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This year it's a slow crawl to financial aid packages for students

Richard Stephen
Getty Images

Prospective college students are one step closer to financial aid packages this week, but the timeline is still months behind.

This "is definitely one of the stranger years that we've had," says Keith Raab, director of financial aid at Oregon State University.

That's because, this year, the U.S. Department of Education gave the federal student aid application, or FAFSA, a long-awaited makeover. The goal of the revamp was to simplify the form, and when it works, it is easier to fill out. Unfortunately, the effort has been marked by delays and bugs that have caused confusion in higher education and in high schools – not to mention the millions of students waiting to learn how much money they'll have for college.

Last week marked the deadline set by the Education Department to send colleges the data from the new form. Once colleges get that data, they can start the process on their end to send out aid offers. In a normal year, this step of the process happens in January.

Schools say they are getting some of the FAFSA applications from the department. But far fewer than they expected – or need – to get aid packages out to students.

"The first day," Raab says. "We received eight."

That's eight individual applications, out of the 90,000 or so that Oregon State expects to process this year. By the end of the week, Raab said, they had received closer to 20, but there's a long way to go.

"Getting 10 or 20 lets us start to look at them," he says. "But it doesn't do much for us."

Other schools are in the same boat, by the end of last week the University of Michigan had received 18 applications.

Although, things could be turning a corner: last week the University of California San Diego received 25 applications, but early this week the total grew into a few thousand. The hope is that each week the numbers will ramp up, but it's yet to be seen how fast.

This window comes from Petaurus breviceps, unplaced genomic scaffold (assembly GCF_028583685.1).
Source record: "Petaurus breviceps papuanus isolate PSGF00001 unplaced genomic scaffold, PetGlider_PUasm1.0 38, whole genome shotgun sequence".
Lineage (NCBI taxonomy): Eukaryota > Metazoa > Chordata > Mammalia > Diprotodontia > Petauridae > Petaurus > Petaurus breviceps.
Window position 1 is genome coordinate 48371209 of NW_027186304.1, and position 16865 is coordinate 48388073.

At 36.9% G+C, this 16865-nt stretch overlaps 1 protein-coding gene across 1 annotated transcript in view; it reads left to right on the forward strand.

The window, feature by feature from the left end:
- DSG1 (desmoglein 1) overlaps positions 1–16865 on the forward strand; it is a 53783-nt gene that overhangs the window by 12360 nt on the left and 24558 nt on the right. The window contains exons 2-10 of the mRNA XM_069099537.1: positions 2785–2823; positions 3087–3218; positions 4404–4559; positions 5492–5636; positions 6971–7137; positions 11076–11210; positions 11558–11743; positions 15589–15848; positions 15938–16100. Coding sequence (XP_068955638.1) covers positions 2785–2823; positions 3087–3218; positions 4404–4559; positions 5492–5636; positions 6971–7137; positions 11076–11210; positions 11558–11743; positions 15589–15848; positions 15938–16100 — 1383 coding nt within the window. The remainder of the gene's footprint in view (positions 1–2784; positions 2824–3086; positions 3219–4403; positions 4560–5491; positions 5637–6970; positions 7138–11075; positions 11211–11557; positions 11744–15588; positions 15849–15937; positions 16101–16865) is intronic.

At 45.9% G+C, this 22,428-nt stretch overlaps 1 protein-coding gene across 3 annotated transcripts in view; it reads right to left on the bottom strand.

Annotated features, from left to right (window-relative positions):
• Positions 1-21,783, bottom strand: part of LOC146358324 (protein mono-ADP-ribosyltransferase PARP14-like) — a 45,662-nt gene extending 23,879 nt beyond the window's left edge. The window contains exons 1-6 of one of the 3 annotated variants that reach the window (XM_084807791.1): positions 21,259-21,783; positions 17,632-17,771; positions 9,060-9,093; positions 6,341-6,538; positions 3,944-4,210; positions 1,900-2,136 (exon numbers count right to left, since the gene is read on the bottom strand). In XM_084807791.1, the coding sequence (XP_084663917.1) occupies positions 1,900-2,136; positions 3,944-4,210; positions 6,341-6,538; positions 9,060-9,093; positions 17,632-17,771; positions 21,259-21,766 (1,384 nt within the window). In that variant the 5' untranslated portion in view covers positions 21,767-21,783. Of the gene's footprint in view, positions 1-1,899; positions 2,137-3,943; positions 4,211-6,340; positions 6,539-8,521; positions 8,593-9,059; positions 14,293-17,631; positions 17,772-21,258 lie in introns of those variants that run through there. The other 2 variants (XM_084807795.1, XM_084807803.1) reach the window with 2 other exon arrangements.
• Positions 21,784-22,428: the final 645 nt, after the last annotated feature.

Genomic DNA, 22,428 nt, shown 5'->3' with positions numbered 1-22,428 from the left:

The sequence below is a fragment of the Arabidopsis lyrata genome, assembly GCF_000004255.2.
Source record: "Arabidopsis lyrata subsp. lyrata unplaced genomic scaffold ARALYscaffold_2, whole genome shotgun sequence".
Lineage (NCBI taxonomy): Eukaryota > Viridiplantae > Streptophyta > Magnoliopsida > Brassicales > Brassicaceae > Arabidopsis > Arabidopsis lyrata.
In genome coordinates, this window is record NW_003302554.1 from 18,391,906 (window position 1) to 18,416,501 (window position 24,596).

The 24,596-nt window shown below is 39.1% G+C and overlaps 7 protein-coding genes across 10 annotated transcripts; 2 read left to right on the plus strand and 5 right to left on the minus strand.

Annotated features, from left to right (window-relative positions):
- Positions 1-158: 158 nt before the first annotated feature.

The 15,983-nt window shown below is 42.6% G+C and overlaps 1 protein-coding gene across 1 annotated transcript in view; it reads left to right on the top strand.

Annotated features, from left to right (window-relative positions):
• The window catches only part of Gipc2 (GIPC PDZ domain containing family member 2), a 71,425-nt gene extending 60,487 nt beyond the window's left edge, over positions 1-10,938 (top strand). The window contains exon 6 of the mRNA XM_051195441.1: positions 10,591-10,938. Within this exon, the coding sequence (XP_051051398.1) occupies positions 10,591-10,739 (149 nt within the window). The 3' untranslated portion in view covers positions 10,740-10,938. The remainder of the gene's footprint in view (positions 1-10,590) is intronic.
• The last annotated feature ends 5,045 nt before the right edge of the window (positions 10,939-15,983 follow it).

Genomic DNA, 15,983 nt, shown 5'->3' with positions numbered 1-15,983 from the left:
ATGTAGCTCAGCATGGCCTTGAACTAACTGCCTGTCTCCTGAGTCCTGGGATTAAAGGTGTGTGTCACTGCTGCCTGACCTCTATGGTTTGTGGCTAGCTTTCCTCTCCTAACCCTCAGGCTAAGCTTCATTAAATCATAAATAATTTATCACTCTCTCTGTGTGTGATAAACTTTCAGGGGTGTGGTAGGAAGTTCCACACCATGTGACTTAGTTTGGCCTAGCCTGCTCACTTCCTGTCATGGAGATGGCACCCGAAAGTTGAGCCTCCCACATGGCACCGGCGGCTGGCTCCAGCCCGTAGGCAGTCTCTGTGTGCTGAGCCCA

While colleges wait for more data, high school students remain stuck. In past years, they would already have their acceptances, scholarship information, and financial aid offers in hand.

"It's been definitely a tough situation to navigate," says Beatriz Guevara, a high school counselor at Bethesda Chevy Chase High School in Bethesda, Md.

She works primarily with first-generation and low-income students, and says these extra hurdles have really stopped her students in their tracks

"Part of it is just students getting accepted, but also they need the money," Guevara explains. "That is going to make the school a reality for them."

Vanessa Cordova Ramirez, a high school senior in New York City says that, for her, aid is everything at this point. She's already been accepted to her top choices.

"It's really just now deciding, like, what fits best for me," she says. "What can I afford? What's going to benefit me ... in the long run?"

Cordova Ramirez is from a mixed status family – meaning she is a citizen, but her parents don't have legal status in the U.S. For a while, this year's FAFSA didn't work for them. The Education department says it's cleared up the issue, but acknowledges that for some it's still not working

Cordova Ramirez had to go back and file the old-fashioned way: "We're going to pray that everything goes well because we did everything ... through paper," she says. "We're just hoping, either electronically or through the paper, that any of them would work."

And all this confusion affects not only the students coming out of high school: Every college student who gets financial aid has to resubmit the FAFSA every year. And so, OSU's Raab has one final piece of advice: If you're going back to school in the fall, fill the FAFSA out now.

Janet Woojeong Lee contributed reporting for this story. contributed to this story

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Sequoia Carrillo is an assistant editor for NPR's Education Team. Along with writing, producing, and reporting for the team, she manages the Student Podcast Challenge.